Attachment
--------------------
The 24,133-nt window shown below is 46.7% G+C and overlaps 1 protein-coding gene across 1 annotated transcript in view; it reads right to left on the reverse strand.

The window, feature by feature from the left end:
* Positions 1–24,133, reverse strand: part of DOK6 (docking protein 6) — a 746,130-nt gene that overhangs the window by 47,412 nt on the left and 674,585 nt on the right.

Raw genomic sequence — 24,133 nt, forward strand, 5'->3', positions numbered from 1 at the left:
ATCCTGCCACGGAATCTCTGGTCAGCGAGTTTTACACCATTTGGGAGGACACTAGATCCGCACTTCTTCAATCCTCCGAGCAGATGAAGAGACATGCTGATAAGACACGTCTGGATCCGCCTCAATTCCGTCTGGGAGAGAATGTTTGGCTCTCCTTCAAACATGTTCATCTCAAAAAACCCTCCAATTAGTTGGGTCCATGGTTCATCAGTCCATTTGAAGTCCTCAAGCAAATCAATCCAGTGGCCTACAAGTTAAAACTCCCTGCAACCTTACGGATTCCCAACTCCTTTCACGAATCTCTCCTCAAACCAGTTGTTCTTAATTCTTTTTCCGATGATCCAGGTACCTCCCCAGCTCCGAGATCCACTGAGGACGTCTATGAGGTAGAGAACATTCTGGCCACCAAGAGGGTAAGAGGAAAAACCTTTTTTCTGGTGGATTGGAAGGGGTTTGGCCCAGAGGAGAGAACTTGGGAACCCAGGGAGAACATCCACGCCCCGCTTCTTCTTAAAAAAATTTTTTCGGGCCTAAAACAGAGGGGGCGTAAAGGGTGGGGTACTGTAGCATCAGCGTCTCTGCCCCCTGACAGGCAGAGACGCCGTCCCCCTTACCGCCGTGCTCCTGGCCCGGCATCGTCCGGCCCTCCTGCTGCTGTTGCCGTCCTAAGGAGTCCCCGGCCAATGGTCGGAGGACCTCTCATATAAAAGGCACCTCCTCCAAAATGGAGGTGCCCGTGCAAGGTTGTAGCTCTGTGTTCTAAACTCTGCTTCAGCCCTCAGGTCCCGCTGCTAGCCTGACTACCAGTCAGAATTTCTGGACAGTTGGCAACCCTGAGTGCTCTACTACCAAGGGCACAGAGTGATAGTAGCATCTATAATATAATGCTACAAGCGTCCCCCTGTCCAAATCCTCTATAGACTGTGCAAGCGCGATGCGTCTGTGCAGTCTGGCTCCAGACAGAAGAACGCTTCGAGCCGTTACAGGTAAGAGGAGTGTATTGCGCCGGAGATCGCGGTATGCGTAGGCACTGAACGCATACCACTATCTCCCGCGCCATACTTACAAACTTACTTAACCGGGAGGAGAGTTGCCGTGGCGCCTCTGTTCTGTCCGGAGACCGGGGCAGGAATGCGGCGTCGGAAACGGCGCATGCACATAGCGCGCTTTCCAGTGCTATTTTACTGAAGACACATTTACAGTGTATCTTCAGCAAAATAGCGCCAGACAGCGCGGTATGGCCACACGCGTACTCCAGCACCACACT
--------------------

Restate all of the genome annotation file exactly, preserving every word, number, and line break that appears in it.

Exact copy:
The 24,133-nt window shown below is 46.7% G+C and overlaps 1 protein-coding gene across 1 annotated transcript in view; it reads right to left on the reverse strand.

The window, feature by feature from the left end:
* Positions 1–24,133, reverse strand: part of DOK6 (docking protein 6) — a 746,130-nt gene that overhangs the window by 47,412 nt on the left and 674,585 nt on the right.

Raw genomic sequence — 24,133 nt, forward strand, 5'->3', positions numbered from 1 at the left:
ATCCTGCCACGGAATCTCTGGTCAGCGAGTTTTACACCATTTGGGAGGACACTAGATCCGCACTTCTTCAATCCTCCGAGCAGATGAAGAGACATGCTGATAAGACACGTCTGGATCCGCCTCAATTCCGTCTGGGAGAGAATGTTTGGCTCTCCTTCAAACATGTTCATCTCAAAAAACCCTCCAATTAGTTGGGTCCATGGTTCATCAGTCCATTTGAAGTCCTCAAGCAAATCAATCCAGTGGCCTACAAGTTAAAACTCCCTGCAACCTTACGGATTCCCAACTCCTTTCACGAATCTCTCCTCAAACCAGTTGTTCTTAATTCTTTTTCCGATGATCCAGGTACCTCCCCAGCTCCGAGATCCACTGAGGACGTCTATGAGGTAGAGAACATTCTGGCCACCAAGAGGGTAAGAGGAAAAACCTTTTTTCTGGTGGATTGGAAGGGGTTTGGCCCAGAGGAGAGAACTTGGGAACCCAGGGAGAACATCCACGCCCCGCTTCTTCTTAAAAAAATTTTTTCGGGCCTAAAACAGAGGGGGCGTAAAGGGTGGGGTACTGTAGCATCAGCGTCTCTGCCCCCTGACAGGCAGAGACGCCGTCCCCCTTACCGCCGTGCTCCTGGCCCGGCATCGTCCGGCCCTCCTGCTGCTGTTGCCGTCCTAAGGAGTCCCCGGCCAATGGTCGGAGGACCTCTCATATAAAAGGCACCTCCTCCAAAATGGAGGTGCCCGTGCAAGGTTGTAGCTCTGTGTTCTAAACTCTGCTTCAGCCCTCAGGTCCCGCTGCTAGCCTGACTACCAGTCAGAATTTCTGGACAGTTGGCAACCCTGAGTGCTCTACTACCAAGGGCACAGAGTGATAGTAGCATCTATAATATAATGCTACAAGCGTCCCCCTGTCCAAATCCTCTATAGACTGTGCAAGCGCGATGCGTCTGTGCAGTCTGGCTCCAGACAGAAGAACGCTTCGAGCCGTTACAGGTAAGAGGAGTGTATTGCGCCGGAGATCGCGGTATGCGTAGGCACTGAACGCATACCACTATCTCCCGCGCCATACTTACAAACTTACTTAACCGGGAGGAGAGTTGCCGTGGCGCCTCTGTTCTGTCCGGAGACCGGGGCAGGAATGCGGCGTCGGAAACGGCGCATGCACATAGCGCGCTTTCCAGTGCTATTTTACTGAAGACACATTTACAGTGTATCTTCAGCAAAATAGCGCCAGACAGCGCGGTATGGCCACACGCGTACTCCAGCACCACACT